I like the flat world (and older cosmology) too Brego, and I like to think Tolkien retained the flat world version by making Quenta Silmarillion a largely Mannish affair. Some seem to think Myths Transformed wholly supersedes earlier versions... and maybe these ideas were meant to at first... but I think JRRT ultimately realized the potential answer noted by Christopher Tolkien: alter the authorship and transmission of the work, not certain fundamental concepts...
... while (in my opinion) saving certain texts like the Awakening of the Quendi, for instance, to provide an Elvish perspective.
I should add that I'm not positive that in his later years JRRT necessarily retained every latest detail that can be found in the papers comprising Myths Transformed, but I do feel fairly confident that he re-imagined the Silmarillion as largely Mannish in authorship so that, in part, these notions (the original shape of the world and the creation of the Sun) could be dealt with in a way an older Tolkien felt more comfortable with.
Here's something I made: an overlay of the maps of the Middle-Earth and Europe, to scale. With the Shire placed in England (West Midlands, to be precise, roughly over Warwickshire where Tolkien spent his early years), this gives you an idea of distances and climate regions in the Lord of the Rings.
Here's a wider map of our world, with the above "middle-earth" part in the box.
Makes me wonder what was the rest of Tolkien's world was like; what landscapes, countries, people there were. LotR mentions apes in the "dark forests of the South", meaning the jungle of course. It's incredible to think that so much important history concerning Arda happened only in that little north-west corner of the lands. I wonder if there were any wild elves east or south of Mirkwood.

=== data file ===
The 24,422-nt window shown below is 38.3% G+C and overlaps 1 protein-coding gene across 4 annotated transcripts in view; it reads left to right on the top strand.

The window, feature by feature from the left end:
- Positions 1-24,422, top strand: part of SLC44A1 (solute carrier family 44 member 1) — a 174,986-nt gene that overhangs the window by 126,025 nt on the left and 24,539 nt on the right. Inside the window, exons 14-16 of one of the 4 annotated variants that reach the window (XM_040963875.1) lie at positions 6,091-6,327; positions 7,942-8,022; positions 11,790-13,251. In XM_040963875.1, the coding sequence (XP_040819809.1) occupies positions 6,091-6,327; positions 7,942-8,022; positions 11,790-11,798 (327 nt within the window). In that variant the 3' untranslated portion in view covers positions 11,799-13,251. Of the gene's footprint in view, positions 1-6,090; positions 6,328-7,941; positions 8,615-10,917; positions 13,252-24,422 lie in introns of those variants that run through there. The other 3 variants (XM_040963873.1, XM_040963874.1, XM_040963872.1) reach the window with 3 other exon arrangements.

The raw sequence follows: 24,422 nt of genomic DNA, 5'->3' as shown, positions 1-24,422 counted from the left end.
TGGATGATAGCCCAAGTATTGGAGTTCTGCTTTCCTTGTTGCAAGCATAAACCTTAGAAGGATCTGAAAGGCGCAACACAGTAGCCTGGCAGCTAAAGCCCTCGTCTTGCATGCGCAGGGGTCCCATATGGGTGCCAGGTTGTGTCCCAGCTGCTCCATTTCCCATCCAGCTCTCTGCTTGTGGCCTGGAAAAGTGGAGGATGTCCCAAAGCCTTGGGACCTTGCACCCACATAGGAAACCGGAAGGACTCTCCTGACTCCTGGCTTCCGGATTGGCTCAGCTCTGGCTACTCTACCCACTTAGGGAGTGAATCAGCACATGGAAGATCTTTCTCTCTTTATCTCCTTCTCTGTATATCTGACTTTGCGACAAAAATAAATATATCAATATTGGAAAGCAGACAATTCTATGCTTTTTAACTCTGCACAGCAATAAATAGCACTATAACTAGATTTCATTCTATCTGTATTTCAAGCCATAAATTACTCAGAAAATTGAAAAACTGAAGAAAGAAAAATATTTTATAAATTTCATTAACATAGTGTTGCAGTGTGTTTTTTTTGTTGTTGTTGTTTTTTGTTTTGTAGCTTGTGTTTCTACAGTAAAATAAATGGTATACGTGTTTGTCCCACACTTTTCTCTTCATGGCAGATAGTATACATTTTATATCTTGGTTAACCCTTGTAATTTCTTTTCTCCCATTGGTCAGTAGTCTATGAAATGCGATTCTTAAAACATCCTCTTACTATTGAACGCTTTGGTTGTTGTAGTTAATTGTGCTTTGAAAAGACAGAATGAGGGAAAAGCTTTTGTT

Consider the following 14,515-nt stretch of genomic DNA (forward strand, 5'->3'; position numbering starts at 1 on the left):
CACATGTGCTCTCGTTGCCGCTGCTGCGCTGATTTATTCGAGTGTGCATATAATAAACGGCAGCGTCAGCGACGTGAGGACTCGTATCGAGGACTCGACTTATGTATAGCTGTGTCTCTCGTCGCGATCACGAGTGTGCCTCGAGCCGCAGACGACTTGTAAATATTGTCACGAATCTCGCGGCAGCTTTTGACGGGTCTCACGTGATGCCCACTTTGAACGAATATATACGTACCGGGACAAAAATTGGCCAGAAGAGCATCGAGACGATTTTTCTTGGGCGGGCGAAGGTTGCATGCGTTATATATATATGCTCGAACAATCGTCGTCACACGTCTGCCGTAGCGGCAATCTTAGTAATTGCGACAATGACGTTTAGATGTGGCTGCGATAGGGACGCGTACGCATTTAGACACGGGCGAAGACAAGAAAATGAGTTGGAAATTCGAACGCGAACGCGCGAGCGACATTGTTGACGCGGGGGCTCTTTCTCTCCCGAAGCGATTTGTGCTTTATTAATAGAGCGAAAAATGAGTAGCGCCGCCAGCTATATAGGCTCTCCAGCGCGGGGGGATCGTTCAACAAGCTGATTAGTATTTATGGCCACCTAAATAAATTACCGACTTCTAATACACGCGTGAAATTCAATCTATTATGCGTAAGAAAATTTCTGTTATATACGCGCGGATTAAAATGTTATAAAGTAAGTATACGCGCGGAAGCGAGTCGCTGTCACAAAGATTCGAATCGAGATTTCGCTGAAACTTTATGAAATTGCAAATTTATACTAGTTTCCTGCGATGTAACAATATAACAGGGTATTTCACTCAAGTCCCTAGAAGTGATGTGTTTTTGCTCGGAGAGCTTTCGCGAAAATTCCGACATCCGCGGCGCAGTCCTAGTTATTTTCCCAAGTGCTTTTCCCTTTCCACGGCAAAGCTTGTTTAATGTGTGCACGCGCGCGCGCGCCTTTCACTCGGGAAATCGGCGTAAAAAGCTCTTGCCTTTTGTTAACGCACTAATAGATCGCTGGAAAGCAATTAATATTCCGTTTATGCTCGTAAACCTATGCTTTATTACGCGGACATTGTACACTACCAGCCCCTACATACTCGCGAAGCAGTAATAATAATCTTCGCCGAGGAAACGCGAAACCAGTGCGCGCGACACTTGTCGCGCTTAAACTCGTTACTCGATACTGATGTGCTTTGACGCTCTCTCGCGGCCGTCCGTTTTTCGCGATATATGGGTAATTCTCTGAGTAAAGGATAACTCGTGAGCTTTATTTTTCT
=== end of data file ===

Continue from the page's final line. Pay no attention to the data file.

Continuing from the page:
Like your map overlay. I guess any European person 'making up' mythical lands is bound to use his/her own knowledge of maps as a basis. I also think north and mid Wales would 'fit' fairly well on such an overlay.
So far I have found Osgiliath, Minis Tirith, Black Gate, Mordor, Bag End, Bree, Dead Marshes, The eye and Rivendell in this area.
I believe that the names Tolkien used and invented could find its likeliness in many places in Englad, as Old English was one of his inspirations. Its a nice super imposition but I would think it would not be realistic to try to set ME in Europe as while it may have been a source when making ME, it would not really reflect the end product.
Also one thing we should bear in mind is that Beleriand was once part of ME and if we add that to the map then everything else would probably get pushed further to the east.
Inclusion of Beleriand doesn't push everything more to the east; the Shire stays firmly in England. Hobbiton was inspired by Sarehole near Birmingham, where Tolkien spent his early childhood. There's even the old Mill still there: http://www.bmag.org.uk/sarehole-mill
I suggest all Tolkien fans to read The Atlas of Middle-Earth: http://en.wikipedia.org/wiki/The_Atlas_of_Middle-earth
Apart from the excellent maps, it describes the landscape, climate, vegetation, etc. and draws parallels with the known world.